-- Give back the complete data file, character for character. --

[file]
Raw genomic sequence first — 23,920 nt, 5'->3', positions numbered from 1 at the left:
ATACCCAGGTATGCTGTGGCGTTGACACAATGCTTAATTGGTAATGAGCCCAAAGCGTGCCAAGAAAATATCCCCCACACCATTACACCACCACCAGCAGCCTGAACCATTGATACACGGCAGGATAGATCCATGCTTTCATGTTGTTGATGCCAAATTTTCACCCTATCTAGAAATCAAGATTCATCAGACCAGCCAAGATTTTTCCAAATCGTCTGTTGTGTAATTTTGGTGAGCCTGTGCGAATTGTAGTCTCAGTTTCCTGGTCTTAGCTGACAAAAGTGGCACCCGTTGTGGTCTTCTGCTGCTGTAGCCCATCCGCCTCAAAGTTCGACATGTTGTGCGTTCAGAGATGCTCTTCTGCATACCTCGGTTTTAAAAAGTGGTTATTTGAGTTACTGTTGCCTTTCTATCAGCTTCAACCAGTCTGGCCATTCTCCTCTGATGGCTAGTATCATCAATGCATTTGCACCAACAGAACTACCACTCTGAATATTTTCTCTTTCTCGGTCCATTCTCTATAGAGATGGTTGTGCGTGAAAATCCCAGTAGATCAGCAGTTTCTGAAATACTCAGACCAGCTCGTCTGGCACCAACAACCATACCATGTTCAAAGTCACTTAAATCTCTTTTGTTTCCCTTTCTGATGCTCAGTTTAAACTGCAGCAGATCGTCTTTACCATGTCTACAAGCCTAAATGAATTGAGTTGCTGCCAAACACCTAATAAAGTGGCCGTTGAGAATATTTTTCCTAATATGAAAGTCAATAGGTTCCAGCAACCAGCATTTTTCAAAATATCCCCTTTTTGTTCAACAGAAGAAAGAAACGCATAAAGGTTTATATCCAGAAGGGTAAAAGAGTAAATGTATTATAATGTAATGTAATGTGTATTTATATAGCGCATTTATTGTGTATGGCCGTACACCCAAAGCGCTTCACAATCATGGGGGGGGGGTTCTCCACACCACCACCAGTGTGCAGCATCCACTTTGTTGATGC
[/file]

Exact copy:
Raw genomic sequence first — 23,920 nt, 5'->3', positions numbered from 1 at the left:
ATACCCAGGTATGCTGTGGCGTTGACACAATGCTTAATTGGTAATGAGCCCAAAGCGTGCCAAGAAAATATCCCCCACACCATTACACCACCACCAGCAGCCTGAACCATTGATACACGGCAGGATAGATCCATGCTTTCATGTTGTTGATGCCAAATTTTCACCCTATCTAGAAATCAAGATTCATCAGACCAGCCAAGATTTTTCCAAATCGTCTGTTGTGTAATTTTGGTGAGCCTGTGCGAATTGTAGTCTCAGTTTCCTGGTCTTAGCTGACAAAAGTGGCACCCGTTGTGGTCTTCTGCTGCTGTAGCCCATCCGCCTCAAAGTTCGACATGTTGTGCGTTCAGAGATGCTCTTCTGCATACCTCGGTTTTAAAAAGTGGTTATTTGAGTTACTGTTGCCTTTCTATCAGCTTCAACCAGTCTGGCCATTCTCCTCTGATGGCTAGTATCATCAATGCATTTGCACCAACAGAACTACCACTCTGAATATTTTCTCTTTCTCGGTCCATTCTCTATAGAGATGGTTGTGCGTGAAAATCCCAGTAGATCAGCAGTTTCTGAAATACTCAGACCAGCTCGTCTGGCACCAACAACCATACCATGTTCAAAGTCACTTAAATCTCTTTTGTTTCCCTTTCTGATGCTCAGTTTAAACTGCAGCAGATCGTCTTTACCATGTCTACAAGCCTAAATGAATTGAGTTGCTGCCAAACACCTAATAAAGTGGCCGTTGAGAATATTTTTCCTAATATGAAAGTCAATAGGTTCCAGCAACCAGCATTTTTCAAAATATCCCCTTTTTGTTCAACAGAAGAAAGAAACGCATAAAGGTTTATATCCAGAAGGGTAAAAGAGTAAATGTATTATAATGTAATGTAATGTGTATTTATATAGCGCATTTATTGTGTATGGCCGTACACCCAAAGCGCTTCACAATCATGGGGGGGGGGTTCTCCACACCACCACCAGTGTGCAGCATCCACTTTGTTGATGC